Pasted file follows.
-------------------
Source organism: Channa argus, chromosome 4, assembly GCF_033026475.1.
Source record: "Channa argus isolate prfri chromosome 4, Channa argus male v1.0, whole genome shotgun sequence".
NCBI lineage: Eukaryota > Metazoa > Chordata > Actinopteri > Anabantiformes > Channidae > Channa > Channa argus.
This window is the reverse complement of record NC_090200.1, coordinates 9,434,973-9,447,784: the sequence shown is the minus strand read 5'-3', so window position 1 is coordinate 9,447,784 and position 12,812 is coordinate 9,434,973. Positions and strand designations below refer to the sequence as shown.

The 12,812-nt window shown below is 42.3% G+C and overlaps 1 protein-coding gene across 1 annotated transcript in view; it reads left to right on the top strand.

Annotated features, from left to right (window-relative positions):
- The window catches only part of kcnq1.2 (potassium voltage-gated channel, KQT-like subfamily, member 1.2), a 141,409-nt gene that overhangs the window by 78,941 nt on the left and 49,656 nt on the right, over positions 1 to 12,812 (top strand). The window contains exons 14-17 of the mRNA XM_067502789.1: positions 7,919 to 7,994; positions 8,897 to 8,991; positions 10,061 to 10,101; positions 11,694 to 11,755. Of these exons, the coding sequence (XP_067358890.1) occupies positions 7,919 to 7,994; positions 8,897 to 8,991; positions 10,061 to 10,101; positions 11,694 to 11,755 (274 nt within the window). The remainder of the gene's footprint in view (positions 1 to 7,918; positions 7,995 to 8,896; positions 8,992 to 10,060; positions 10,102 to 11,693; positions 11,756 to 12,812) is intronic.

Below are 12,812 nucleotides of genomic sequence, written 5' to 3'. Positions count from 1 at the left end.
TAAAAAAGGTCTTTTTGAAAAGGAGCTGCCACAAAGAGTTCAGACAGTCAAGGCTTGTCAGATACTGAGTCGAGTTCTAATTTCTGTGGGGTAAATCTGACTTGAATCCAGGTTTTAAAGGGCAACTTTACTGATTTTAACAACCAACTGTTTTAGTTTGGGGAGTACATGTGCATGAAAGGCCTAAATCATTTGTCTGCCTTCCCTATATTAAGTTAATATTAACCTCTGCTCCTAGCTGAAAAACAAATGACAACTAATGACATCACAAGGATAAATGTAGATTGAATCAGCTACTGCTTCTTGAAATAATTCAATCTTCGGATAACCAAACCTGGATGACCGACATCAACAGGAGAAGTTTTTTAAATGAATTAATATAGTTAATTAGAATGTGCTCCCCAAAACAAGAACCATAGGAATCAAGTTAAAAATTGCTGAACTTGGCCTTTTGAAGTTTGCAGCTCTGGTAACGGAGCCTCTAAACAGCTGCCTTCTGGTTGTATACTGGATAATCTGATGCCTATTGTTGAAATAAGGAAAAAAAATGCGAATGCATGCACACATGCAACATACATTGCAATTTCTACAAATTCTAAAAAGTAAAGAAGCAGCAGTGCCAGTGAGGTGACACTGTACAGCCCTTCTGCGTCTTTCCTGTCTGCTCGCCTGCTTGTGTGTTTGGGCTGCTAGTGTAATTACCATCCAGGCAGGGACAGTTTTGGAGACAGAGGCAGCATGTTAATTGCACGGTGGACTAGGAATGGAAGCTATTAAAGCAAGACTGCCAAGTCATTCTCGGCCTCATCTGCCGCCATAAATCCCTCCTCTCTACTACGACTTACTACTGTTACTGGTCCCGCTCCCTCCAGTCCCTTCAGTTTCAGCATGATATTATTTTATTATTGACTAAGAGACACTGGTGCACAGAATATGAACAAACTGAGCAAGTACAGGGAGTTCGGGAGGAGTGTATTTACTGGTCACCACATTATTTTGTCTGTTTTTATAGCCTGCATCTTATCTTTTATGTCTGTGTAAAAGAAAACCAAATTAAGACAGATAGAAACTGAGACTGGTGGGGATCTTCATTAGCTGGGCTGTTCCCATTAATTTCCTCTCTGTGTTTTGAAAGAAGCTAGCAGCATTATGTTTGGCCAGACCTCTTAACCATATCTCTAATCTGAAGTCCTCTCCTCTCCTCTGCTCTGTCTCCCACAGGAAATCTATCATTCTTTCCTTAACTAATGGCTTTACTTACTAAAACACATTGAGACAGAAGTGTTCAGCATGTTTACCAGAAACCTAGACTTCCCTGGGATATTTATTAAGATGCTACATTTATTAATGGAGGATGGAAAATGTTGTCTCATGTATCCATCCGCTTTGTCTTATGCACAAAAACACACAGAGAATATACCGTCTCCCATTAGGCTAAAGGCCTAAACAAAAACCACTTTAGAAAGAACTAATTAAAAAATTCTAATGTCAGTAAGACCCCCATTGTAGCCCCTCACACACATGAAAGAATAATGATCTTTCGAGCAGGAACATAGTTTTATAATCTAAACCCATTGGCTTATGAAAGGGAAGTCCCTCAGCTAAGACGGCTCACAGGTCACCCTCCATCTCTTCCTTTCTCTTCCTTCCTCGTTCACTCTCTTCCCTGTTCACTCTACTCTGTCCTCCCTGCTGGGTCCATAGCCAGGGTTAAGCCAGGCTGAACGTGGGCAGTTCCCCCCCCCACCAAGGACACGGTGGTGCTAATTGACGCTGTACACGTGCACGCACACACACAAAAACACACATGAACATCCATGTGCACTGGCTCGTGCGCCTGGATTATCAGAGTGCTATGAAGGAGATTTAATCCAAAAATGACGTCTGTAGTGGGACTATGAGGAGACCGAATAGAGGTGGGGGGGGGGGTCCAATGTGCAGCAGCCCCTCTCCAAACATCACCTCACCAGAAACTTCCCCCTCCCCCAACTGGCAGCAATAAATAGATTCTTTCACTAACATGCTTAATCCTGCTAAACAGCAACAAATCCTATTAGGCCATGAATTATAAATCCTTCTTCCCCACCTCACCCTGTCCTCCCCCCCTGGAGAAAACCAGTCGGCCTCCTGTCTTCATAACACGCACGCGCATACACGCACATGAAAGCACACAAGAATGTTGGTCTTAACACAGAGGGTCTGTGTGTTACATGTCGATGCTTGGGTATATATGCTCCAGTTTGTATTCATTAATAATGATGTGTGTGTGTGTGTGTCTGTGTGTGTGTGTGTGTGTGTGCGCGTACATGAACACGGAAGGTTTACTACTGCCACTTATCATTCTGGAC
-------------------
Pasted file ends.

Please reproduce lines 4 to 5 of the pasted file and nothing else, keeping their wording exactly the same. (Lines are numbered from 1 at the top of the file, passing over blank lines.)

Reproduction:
This window is the reverse complement of record NC_090200.1, coordinates 9,434,973-9,447,784: the sequence shown is the minus strand read 5'-3', so window position 1 is coordinate 9,447,784 and position 12,812 is coordinate 9,434,973. Positions and strand designations below refer to the sequence as shown.

The 12,812-nt window shown below is 42.3% G+C and overlaps 1 protein-coding gene across 1 annotated transcript in view; it reads left to right on the top strand.